PowerShell uses Execution Policies to control whether a script can be run or not. Some of these policies rely on scripts being digitally signed by a trusted publisher. By signing your scripts, you can look at implementing a more restrictive Execution Policy that increases security. The first step in this process is getting a certificate.
Code Signing Certificate
To sign your scripts, you need a special type of certificate, one for code signing. If your scripts will be for internal use only and your organisation has an internal PKI, then using a code signing certificate from that PKI will be enough. If you are writing scripts or modules for consumption by a broader audience, then you’ll need a code signing certificate from a 3rd party Certificate Authority.
Once you have the certificate, you’ll want to get it into a secrets management system that your DevOps system can access securely. In my case, since I’m using Azure DevOps, that secrets sytem is Azure Key Vault. Once it’s in Key Vault, we can head back to DevOps to access it.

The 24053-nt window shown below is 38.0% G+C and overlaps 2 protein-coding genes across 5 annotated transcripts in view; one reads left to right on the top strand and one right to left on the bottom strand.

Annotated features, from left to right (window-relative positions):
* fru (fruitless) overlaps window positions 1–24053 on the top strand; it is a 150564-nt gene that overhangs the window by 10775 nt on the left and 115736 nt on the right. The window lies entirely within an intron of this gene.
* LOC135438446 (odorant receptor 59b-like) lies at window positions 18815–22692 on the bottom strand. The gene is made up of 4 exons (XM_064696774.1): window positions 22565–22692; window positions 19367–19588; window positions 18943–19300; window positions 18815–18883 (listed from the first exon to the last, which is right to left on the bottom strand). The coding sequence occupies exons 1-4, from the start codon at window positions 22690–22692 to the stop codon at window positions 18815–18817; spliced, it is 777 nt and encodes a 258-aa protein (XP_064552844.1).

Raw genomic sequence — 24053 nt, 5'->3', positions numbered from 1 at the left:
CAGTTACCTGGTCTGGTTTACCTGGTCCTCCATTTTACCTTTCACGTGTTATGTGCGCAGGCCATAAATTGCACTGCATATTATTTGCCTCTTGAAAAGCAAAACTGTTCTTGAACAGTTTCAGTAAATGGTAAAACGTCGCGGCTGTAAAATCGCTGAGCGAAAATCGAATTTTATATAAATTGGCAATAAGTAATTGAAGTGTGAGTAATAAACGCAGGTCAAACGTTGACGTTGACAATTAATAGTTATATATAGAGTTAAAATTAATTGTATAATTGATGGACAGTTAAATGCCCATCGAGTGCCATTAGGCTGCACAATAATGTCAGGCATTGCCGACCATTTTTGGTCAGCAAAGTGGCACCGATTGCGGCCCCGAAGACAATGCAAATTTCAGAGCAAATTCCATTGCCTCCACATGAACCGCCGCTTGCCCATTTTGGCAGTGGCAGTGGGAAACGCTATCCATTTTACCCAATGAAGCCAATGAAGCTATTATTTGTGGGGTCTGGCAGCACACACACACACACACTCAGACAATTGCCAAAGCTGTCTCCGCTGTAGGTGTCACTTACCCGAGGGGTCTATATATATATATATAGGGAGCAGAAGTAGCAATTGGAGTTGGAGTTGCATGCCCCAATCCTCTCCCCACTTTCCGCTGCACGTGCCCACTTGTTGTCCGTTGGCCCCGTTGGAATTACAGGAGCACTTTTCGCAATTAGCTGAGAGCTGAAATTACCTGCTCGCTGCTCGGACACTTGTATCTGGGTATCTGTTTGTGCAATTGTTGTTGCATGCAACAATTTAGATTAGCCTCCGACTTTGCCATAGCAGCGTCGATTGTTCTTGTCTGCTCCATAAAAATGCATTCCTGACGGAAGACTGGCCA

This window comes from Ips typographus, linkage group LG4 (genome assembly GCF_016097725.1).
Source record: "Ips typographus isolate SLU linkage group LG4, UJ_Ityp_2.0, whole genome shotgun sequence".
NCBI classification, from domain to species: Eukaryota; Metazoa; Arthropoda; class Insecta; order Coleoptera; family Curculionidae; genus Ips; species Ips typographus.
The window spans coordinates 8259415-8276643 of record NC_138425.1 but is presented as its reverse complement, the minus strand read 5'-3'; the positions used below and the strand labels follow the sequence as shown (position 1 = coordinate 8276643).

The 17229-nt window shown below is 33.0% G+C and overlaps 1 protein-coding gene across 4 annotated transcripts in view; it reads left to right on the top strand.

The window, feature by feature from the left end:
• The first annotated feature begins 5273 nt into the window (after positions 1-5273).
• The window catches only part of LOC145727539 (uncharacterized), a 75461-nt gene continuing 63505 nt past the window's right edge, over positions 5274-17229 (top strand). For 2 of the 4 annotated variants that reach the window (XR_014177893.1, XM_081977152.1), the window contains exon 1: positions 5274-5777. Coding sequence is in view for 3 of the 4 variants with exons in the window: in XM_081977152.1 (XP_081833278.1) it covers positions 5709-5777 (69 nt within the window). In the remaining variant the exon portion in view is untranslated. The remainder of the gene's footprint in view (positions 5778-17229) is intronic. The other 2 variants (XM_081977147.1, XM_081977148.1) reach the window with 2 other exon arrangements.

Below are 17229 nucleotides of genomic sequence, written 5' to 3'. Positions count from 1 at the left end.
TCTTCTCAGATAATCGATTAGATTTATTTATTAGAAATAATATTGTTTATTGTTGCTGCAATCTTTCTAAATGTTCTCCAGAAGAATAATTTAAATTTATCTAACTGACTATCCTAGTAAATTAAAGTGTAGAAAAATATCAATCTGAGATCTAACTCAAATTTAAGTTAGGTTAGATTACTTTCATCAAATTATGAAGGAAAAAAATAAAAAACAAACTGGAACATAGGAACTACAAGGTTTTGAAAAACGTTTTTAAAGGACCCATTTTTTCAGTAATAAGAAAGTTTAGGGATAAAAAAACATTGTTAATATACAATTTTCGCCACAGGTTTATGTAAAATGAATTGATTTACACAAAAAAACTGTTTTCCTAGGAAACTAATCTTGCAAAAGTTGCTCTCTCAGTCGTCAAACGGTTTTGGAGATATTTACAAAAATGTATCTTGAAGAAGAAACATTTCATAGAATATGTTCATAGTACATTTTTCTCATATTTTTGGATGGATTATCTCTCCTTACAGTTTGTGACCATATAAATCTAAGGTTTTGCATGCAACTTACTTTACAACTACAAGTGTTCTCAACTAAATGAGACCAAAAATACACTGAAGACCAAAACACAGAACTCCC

|Navigate to Azure Devops, then Pipelines > Library|
|Click on the button to create a new variable group|
|Give the group a name. Set the “Link secrets from an Azure key vault as variables” to enabled. Then enter the detauls of the key vault. You may need to authorise access for DevOps to the Azure Subscription and Key Vault.|
|Under Variables, click the Add button. The certificate that was added to the Key Vault should be listed as an available secret. Select it and click the OK button.|
|Click the Save button to save the settings.|
Code Signing Pipeline
The Code Signing pipeline will perform 3 tasks – import the certificate into the key vault of the pipeline agent, sign Powershell scripts in the current folder and then publish the signed scripts. The pipeline code is below:
In this pipeline, a trigger has been configured on the main branch. Once a change has happened in main branch (such as a merge from a successful pull request), the code will be signed.
The pipeline gets all files named *.ps1 and checks subfolders as well. If your repository contains other PowerShell related assets like modules, then you’d have to include them in the filter too.
The result of the pipeline running is that artifacts are associated with the run and can be viewed.
The code signing process is effectively the “build” process in the larger process for our scripts. We now have artifacts that are signed by a trusted authority. They are now ready to be deployed and used.